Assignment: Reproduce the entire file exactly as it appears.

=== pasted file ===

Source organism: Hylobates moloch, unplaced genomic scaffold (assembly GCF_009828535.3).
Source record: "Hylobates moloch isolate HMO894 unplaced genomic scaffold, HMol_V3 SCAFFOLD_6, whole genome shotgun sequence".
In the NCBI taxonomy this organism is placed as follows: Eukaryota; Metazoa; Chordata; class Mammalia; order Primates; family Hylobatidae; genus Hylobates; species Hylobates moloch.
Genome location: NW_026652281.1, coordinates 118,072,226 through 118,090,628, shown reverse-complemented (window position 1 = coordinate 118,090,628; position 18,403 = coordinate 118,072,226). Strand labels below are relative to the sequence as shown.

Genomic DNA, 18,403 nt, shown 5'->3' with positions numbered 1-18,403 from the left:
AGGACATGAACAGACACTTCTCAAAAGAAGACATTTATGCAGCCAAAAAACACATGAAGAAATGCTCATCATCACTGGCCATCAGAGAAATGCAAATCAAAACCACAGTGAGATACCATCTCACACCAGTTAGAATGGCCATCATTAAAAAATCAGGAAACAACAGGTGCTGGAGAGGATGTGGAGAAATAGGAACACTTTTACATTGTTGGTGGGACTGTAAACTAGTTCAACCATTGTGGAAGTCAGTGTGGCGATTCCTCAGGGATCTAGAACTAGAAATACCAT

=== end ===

Source organism: Hylobates moloch, unplaced genomic scaffold (assembly GCF_009828535.3).
Source record: "Hylobates moloch isolate HMO894 unplaced genomic scaffold, HMol_V3 SCAFFOLD_6, whole genome shotgun sequence".
In the NCBI taxonomy this organism is placed as follows: Eukaryota; Metazoa; Chordata; class Mammalia; order Primates; family Hylobatidae; genus Hylobates; species Hylobates moloch.
Genome location: NW_026652281.1, coordinates 118,072,226 through 118,090,628, shown reverse-complemented (window position 1 = coordinate 118,090,628; position 18,403 = coordinate 118,072,226). Strand labels below are relative to the sequence as shown.

Genomic DNA, 18,403 nt, shown 5'->3' with positions numbered 1-18,403 from the left:
AGGACATGAACAGACACTTCTCAAAAGAAGACATTTATGCAGCCAAAAAACACATGAAGAAATGCTCATCATCACTGGCCATCAGAGAAATGCAAATCAAAACCACAGTGAGATACCATCTCACACCAGTTAGAATGGCCATCATTAAAAAATCAGGAAACAACAGGTGCTGGAGAGGATGTGGAGAAATAGGAACACTTTTACATTGTTGGTGGGACTGTAAACTAGTTCAACCATTGTGGAAGTCAGTGTGGCGATTCCTCAGGGATCTAGAACTAGAAATACCAT